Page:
Despite the fact that five of the nine provinces have opposed the proposed Traditional Courts Bill, the ANC seems set on trying to ram the Bill through parliament.
“The DA will write to the Speaker of the National Council of Provinces (NCOP), Johannes Mahlangu, requesting that a debate and vote on the Traditional Courts Bill take place at the earliest opportunity. This Bill must be formally rejected by the NCOP,” said Elza Van Lingen from the DA.
The Traditional Courts Bill was first introduced in 2008 and was met with widespread opposition and subsequently withdrawn.
However, the Bill was reintroduced unchanged last year and referred to the NCOP. It can be assumed that this was a move to garner the support of Traditional Leaders for the ANC in the lead up to the 2014 election.
The positive role that customary law and customs can play in the resolution of disputes and the restoration of harmony in traditional communities.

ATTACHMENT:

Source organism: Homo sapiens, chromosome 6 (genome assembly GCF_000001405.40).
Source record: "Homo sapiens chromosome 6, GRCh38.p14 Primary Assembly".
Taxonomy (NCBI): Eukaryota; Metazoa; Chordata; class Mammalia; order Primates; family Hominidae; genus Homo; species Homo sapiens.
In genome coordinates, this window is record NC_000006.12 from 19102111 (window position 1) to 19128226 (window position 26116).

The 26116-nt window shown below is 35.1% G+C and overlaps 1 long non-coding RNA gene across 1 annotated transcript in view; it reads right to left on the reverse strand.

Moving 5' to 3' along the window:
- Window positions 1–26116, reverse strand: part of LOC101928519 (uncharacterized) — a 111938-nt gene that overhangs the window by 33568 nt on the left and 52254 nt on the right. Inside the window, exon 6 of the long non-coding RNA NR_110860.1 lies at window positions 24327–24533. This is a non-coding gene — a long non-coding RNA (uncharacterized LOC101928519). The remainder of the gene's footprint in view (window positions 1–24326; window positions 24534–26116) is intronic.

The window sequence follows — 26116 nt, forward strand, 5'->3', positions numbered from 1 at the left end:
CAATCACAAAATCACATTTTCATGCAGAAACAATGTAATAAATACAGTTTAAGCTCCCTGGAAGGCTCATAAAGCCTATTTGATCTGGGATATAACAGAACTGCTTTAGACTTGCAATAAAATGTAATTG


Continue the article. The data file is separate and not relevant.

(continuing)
However, the Traditional Courts Bill does not promote the development of customary law, and instead perpetuates its unconstitutional elements such as:
•Parties are still denied legal representation when before a traditional court;
•Traditional courts still have jurisdiction over certain criminal proceedings;
•Penalties and judgements can still be imposed or made against ‘any other person’, than those who are involved in the proceedings;
•There is still no opt out clause; and
•The principle of separation of powers is not adhered to as traditional leaders still make law, adjudicate on it and enforce it.
This will lead to a separate legal system in the rural areas of South Africa and another for the urban areas.
Traditional Courts play a vital role in the daily governance of rural communities.
However, the Bill in its current state does not protect the rights entrenched in the Constitution.